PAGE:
• Encryption creates an additional layer of cyber protection. Encrypted thumb drives won’t catch or transfer malware or viruses (unless you transfer infected files directly onto the drive). Unencrypted flash drives can onboard or spread infections without your knowledge.  
  • Encryption keeps your files private, away from prying eyes. Anyone can plug a thumb drive into a USB port. But if your drive is encrypted with a strong password, others won’t be able to view or transfer your saved files.  
  • Encryption lets you travel with your flash drive worry-free. Concerned about losing your flash drive and its data while on the go? When you back up your data and encrypt your USB drive, you don’t have to worry about losing your files if your drive gets lost or stolen. 


  • Encryption may cause compatibility issues. Going from Windows to Mac (or vice versa) isn’t possible when using the encryption methods above. And if you choose “New encryption mode” when encrypting a USB drive on Windows, you may not be able to use your flash drive with older computers.  
  • You have to decrypt your files with the same encryption utility. The encryption tool you use to encrypt your flash drive (e.g., BitLocker) is the tool required to open it again. If a computer doesn’t have this software, you won’t be able to access your files.  
  • With encryption, your flash drive will be locked if you forget your password. Forgetting your password is annoying in general, but on an encrypted thumb drive (especially on macOS encrypted flash drives), a forgotten password could mean lost files. BitLocker for Windows provides you with a recovery key, but if you lose your password and recovery key, your files will be permanently inaccessible. 

Protect your data by encrypting your flash drives

Now that you know how to encrypt a flash drive, you’re better prepared to protect your personal information from hackers and help keep your devices free of malware. But flash drives are just one small part of your digital life. For comprehensive protection against hackers, viruses, ransomware, and other threats, you should consider using a powerful cybersecurity suite like Norton 360 Deluxe. 

Norton 360 Deluxe for Windows includes cloud backups to help protect your personal data from being lost. And it helps block malware from entering your devices from non-encrypted drives. Plus, it includes a built-in VPN with bank-grade encryption to help keep your internet activity private and protect the data you send and receive online. Get Norton 360 Deluxe today.    

FAQs about how to encrypt a flash drive

Can you change your encryption password?

On Windows, you can change your encryption password if you used BitLocker to encrypt your thumb drive. Enter your recovery key in BitLocker to unlock the drive, then select Manage password. If you encrypted your USB drive on Mac using the steps in this article, you cannot change the encryption password.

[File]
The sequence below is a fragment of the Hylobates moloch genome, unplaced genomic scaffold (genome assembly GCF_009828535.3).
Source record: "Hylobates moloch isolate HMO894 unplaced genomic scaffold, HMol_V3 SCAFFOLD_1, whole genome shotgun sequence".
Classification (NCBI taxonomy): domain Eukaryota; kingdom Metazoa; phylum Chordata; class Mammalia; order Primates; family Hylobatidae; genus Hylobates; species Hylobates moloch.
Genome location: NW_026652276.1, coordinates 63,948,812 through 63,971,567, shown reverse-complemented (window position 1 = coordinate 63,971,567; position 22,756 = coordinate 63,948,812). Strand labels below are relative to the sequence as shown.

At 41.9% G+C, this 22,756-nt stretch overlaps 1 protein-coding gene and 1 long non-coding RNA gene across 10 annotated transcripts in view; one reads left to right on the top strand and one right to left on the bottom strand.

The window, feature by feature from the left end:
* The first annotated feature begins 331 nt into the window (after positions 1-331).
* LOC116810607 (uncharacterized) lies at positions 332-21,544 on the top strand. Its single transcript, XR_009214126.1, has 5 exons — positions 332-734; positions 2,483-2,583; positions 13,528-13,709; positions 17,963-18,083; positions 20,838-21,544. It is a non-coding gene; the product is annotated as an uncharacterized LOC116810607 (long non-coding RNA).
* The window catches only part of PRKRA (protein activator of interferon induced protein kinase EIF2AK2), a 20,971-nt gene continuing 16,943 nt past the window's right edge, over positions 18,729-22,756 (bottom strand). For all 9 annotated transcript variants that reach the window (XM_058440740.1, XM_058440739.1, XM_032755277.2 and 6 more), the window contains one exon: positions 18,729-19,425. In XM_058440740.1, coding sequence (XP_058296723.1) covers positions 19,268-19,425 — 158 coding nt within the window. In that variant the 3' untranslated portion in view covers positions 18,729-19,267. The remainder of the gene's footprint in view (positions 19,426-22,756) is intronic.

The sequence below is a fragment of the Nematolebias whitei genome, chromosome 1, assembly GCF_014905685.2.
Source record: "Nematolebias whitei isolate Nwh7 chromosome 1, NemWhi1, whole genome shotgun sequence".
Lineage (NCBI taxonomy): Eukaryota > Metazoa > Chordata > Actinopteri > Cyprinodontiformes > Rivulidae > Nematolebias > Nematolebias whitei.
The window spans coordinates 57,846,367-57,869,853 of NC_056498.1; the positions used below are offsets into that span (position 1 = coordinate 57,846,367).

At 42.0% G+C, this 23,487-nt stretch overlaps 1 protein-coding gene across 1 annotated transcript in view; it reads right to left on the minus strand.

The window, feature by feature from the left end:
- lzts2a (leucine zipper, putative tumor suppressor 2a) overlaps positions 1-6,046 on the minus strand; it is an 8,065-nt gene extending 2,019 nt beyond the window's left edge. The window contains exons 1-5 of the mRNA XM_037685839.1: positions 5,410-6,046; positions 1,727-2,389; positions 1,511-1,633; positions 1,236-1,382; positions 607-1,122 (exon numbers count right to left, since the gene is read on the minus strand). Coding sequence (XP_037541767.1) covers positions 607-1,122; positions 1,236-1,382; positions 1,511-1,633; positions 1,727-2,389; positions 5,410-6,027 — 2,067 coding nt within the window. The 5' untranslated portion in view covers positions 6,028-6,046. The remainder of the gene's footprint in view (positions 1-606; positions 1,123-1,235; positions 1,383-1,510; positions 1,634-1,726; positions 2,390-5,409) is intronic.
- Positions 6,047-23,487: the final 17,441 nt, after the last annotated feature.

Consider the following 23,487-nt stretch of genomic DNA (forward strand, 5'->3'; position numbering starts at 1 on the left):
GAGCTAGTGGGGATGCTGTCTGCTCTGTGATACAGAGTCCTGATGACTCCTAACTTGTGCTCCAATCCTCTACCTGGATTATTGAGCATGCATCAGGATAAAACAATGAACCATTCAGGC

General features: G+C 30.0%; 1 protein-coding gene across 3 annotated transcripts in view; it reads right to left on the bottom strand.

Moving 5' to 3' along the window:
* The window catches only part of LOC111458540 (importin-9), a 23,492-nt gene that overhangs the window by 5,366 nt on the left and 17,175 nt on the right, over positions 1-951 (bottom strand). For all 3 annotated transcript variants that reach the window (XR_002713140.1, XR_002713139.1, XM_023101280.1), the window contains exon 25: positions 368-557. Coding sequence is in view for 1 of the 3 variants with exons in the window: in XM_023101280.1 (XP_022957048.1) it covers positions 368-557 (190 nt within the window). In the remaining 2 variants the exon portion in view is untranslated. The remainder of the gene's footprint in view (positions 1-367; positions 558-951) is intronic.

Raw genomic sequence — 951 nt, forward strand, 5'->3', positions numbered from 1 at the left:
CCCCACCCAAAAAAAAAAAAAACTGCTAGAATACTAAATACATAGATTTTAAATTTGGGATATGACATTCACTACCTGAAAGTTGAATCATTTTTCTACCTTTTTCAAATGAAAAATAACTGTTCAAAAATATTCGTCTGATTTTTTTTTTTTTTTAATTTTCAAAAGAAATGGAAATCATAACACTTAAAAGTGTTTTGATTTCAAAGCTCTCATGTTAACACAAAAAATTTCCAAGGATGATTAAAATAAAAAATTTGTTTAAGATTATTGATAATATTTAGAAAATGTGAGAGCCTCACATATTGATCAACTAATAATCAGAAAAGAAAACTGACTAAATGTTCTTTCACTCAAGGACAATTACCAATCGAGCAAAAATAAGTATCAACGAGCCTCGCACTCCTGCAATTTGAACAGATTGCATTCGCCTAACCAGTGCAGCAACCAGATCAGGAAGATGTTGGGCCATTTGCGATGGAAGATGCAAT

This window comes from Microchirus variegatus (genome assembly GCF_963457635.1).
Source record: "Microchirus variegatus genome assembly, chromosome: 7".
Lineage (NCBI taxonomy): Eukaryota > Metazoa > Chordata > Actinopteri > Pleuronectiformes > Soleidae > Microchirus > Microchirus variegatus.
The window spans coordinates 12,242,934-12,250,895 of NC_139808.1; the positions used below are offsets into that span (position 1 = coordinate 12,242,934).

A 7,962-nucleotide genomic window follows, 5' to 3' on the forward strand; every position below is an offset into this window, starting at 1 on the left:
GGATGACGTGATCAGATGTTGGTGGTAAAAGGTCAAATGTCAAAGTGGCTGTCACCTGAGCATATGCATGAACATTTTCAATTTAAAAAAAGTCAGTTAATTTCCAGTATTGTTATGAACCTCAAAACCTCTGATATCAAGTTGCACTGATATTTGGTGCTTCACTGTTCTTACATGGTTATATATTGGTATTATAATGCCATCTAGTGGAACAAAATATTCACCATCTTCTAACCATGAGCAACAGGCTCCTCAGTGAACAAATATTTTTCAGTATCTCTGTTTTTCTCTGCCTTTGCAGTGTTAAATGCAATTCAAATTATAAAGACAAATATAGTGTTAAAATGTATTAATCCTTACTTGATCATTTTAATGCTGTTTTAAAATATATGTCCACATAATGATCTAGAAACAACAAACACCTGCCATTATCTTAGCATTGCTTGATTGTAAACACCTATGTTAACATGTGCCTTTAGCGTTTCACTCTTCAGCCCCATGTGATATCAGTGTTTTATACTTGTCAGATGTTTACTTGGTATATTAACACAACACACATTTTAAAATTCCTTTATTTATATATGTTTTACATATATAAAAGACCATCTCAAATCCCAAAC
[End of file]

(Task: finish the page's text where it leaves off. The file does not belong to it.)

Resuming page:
Can you unencrypt your flash drive?

Yes. You can unencrypt the files on your flash drive if you enter the password you chose when you set up the encryption. 

On Windows, remove password protection from your flash drive by entering your password and disabling BitLocker.

On Mac, open Finder and locate the flash drive under Devices. Press the Control key and click the drive at the same time, then select Decrypt [name of flash drive]. Next, type the encryption password. The files on the flash drive will decrypt and the drive will remain unencrypted. 

What are the alternatives to an encrypted flash drive?

If you don’t want to encrypt your flash drive, it’s important to have robust cybersecurity for all of your devices, in case one of your USB drives becomes infected with malware. Norton 360 Deluxe helps block malware, hackers, and viruses to keep you safer even if you don’t encrypt you flash drives. 

Another alternative is to avoid flash drives altogether and transfer data via the cloud. Data stored and transferred in the cloud is heavily encrypted to help prevent security breaches and protect your data. Your subscription to Norton 360 Deluxe includes 50 GB of cloud storage security on Windows, so you’ll likely never have to worry about misplacing your drives or your data.

Benjamin Gorman
  • Benjamin Gorman
  • Cybersecurity writer
Benjamin is a professional cybersecurity writer whose work explores topics such as hacking, attack surface management, and cyberthreat protection of all kinds. He has been writing professionally for over 10 years and his work has been featured in major media outlets such as HuffPost and YahooFinance. When he’s not on the clock, Benjamin enjoys reading and writing fiction.

Editorial note: Our articles provide educational information for you. Our offerings may not cover or protect against every type of crime, fraud, or threat we write about. Our goal is to increase awareness about Cyber Safety. Please review complete Terms during enrollment or setup. Remember that no one can prevent all identity theft or cybercrime, and that LifeLock does not monitor all transactions at all businesses. The Norton and LifeLock brands are part of Gen Digital Inc.